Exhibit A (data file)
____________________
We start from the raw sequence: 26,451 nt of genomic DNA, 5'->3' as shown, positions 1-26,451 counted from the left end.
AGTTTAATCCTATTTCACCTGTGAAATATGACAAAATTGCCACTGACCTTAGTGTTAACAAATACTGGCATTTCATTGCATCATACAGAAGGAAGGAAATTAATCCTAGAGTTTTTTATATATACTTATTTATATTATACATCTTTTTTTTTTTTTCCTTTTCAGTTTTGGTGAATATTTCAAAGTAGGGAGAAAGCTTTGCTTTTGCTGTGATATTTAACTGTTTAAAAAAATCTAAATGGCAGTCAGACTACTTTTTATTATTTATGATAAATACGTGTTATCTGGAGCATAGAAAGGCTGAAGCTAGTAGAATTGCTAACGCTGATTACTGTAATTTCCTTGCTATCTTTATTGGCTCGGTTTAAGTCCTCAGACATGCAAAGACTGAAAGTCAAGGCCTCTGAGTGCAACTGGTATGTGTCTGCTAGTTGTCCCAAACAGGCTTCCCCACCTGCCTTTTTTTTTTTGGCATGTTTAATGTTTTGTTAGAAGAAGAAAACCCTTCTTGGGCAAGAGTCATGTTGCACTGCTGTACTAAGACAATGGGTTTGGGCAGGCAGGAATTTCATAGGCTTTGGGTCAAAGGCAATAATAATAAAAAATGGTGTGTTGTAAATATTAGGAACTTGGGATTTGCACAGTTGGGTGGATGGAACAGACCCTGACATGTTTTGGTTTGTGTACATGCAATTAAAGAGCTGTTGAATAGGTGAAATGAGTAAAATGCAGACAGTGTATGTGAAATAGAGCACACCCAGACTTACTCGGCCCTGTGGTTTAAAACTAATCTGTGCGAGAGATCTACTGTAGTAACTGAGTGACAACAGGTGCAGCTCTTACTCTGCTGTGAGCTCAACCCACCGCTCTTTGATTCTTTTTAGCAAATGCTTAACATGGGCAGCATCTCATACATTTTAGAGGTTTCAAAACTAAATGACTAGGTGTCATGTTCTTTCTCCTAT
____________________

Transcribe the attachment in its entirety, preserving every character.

We start from the raw sequence: 26,451 nt of genomic DNA, 5'->3' as shown, positions 1-26,451 counted from the left end.
AGTTTAATCCTATTTCACCTGTGAAATATGACAAAATTGCCACTGACCTTAGTGTTAACAAATACTGGCATTTCATTGCATCATACAGAAGGAAGGAAATTAATCCTAGAGTTTTTTATATATACTTATTTATATTATACATCTTTTTTTTTTTTTCCTTTTCAGTTTTGGTGAATATTTCAAAGTAGGGAGAAAGCTTTGCTTTTGCTGTGATATTTAACTGTTTAAAAAAATCTAAATGGCAGTCAGACTACTTTTTATTATTTATGATAAATACGTGTTATCTGGAGCATAGAAAGGCTGAAGCTAGTAGAATTGCTAACGCTGATTACTGTAATTTCCTTGCTATCTTTATTGGCTCGGTTTAAGTCCTCAGACATGCAAAGACTGAAAGTCAAGGCCTCTGAGTGCAACTGGTATGTGTCTGCTAGTTGTCCCAAACAGGCTTCCCCACCTGCCTTTTTTTTTTTGGCATGTTTAATGTTTTGTTAGAAGAAGAAAACCCTTCTTGGGCAAGAGTCATGTTGCACTGCTGTACTAAGACAATGGGTTTGGGCAGGCAGGAATTTCATAGGCTTTGGGTCAAAGGCAATAATAATAAAAAATGGTGTGTTGTAAATATTAGGAACTTGGGATTTGCACAGTTGGGTGGATGGAACAGACCCTGACATGTTTTGGTTTGTGTACATGCAATTAAAGAGCTGTTGAATAGGTGAAATGAGTAAAATGCAGACAGTGTATGTGAAATAGAGCACACCCAGACTTACTCGGCCCTGTGGTTTAAAACTAATCTGTGCGAGAGATCTACTGTAGTAACTGAGTGACAACAGGTGCAGCTCTTACTCTGCTGTGAGCTCAACCCACCGCTCTTTGATTCTTTTTAGCAAATGCTTAACATGGGCAGCATCTCATACATTTTAGAGGTTTCAAAACTAAATGACTAGGTGTCATGTTCTTTCTCCTAT